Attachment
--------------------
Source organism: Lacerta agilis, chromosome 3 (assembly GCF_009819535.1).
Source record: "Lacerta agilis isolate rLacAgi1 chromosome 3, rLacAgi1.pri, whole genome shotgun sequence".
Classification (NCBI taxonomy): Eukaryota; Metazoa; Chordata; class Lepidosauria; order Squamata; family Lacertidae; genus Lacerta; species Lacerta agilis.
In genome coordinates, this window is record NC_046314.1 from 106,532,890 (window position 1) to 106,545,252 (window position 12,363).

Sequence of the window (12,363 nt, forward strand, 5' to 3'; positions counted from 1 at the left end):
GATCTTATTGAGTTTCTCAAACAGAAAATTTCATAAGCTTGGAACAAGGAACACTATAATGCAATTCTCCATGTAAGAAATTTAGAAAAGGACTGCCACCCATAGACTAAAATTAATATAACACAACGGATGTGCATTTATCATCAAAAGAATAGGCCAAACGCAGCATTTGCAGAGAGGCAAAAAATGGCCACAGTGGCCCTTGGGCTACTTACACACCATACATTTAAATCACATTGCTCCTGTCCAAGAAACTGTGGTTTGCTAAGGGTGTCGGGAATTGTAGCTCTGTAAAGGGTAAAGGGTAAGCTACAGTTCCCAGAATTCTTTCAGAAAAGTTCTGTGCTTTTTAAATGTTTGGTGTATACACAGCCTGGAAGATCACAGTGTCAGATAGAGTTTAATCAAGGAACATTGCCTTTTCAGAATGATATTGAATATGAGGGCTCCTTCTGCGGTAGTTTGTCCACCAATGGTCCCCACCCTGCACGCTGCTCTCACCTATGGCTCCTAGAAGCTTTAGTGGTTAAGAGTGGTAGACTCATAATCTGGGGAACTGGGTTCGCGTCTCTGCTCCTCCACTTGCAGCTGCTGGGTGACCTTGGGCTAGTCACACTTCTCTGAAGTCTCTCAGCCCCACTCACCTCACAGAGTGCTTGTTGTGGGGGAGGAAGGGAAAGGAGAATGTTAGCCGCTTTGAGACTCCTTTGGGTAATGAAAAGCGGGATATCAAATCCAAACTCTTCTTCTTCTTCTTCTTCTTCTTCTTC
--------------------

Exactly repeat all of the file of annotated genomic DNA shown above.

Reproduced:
Source organism: Lacerta agilis, chromosome 3 (assembly GCF_009819535.1).
Source record: "Lacerta agilis isolate rLacAgi1 chromosome 3, rLacAgi1.pri, whole genome shotgun sequence".
Classification (NCBI taxonomy): Eukaryota; Metazoa; Chordata; class Lepidosauria; order Squamata; family Lacertidae; genus Lacerta; species Lacerta agilis.
In genome coordinates, this window is record NC_046314.1 from 106,532,890 (window position 1) to 106,545,252 (window position 12,363).

Sequence of the window (12,363 nt, forward strand, 5' to 3'; positions counted from 1 at the left end):
GATCTTATTGAGTTTCTCAAACAGAAAATTTCATAAGCTTGGAACAAGGAACACTATAATGCAATTCTCCATGTAAGAAATTTAGAAAAGGACTGCCACCCATAGACTAAAATTAATATAACACAACGGATGTGCATTTATCATCAAAAGAATAGGCCAAACGCAGCATTTGCAGAGAGGCAAAAAATGGCCACAGTGGCCCTTGGGCTACTTACACACCATACATTTAAATCACATTGCTCCTGTCCAAGAAACTGTGGTTTGCTAAGGGTGTCGGGAATTGTAGCTCTGTAAAGGGTAAAGGGTAAGCTACAGTTCCCAGAATTCTTTCAGAAAAGTTCTGTGCTTTTTAAATGTTTGGTGTATACACAGCCTGGAAGATCACAGTGTCAGATAGAGTTTAATCAAGGAACATTGCCTTTTCAGAATGATATTGAATATGAGGGCTCCTTCTGCGGTAGTTTGTCCACCAATGGTCCCCACCCTGCACGCTGCTCTCACCTATGGCTCCTAGAAGCTTTAGTGGTTAAGAGTGGTAGACTCATAATCTGGGGAACTGGGTTCGCGTCTCTGCTCCTCCACTTGCAGCTGCTGGGTGACCTTGGGCTAGTCACACTTCTCTGAAGTCTCTCAGCCCCACTCACCTCACAGAGTGCTTGTTGTGGGGGAGGAAGGGAAAGGAGAATGTTAGCCGCTTTGAGACTCCTTTGGGTAATGAAAAGCGGGATATCAAATCCAAACTCTTCTTCTTCTTCTTCTTCTTCTTCTTC